Stress. We all know it’s not good for you. About a decade ago, Dr. Michael Meaney’s and Dr. Moshe Szyf’s research group from McGill University made some pioneering breakthroughs in the field while examining the effects of early life stress on the epigenome of rats.
Since then the field has been booming, however most studies have focused on animal models. But recently there has been an effort to translate these results to humans.
Dr. Louise Arseneault’s group from King’s College London decided to focus their efforts on an oh so familiar early life stress: bullying. And odds are that if you’re reading this then you probably experienced it. Well, it turns out being bullied can actually lead to a wide range of mental health problems like depression and anxiety. Anyways, putting our childhood traumas aside, here are the highlights of Dr. Arseneault’s latest research:
- They observed increased DNA methylation of SERT, a serotonin transporter gene, while comparing a bullied identical twin to their ‘more popular’, non-bullied (discordant) twin.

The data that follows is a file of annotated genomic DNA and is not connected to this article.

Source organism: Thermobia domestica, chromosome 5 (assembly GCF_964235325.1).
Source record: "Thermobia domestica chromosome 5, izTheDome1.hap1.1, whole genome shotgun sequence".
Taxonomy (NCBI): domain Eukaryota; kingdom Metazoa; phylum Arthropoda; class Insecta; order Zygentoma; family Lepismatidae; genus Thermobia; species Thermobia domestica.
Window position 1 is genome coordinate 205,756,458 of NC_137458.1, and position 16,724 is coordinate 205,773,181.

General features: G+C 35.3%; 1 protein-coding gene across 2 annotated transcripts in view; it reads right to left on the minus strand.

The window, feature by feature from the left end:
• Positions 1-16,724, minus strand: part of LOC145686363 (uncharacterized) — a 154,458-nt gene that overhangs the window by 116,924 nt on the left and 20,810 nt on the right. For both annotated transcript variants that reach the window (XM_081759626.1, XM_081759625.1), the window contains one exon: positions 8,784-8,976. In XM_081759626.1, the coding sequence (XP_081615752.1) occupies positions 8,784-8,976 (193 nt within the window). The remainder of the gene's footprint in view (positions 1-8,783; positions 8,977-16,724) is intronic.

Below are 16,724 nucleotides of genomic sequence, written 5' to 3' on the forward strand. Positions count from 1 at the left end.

- The twin with increased SERT methylation also showed a decreased cortisol response.
- Decreased cortisol responses have been previously linked to a poor stress coping strategies and are believed to play a role in many mental disorders.
The biggest strength of this research is the use of multiple sets of discordant identical twins, since it allowed them to essentially eliminate genetic and shared environmental confounds, which is something hardly ever done in human studies. Ultimately, this is one of the first studies to provide longitudinal evidence that epigenetic processes are dynamic and responsive to early social environments in humans.
Read all about it in Psychological Medicine.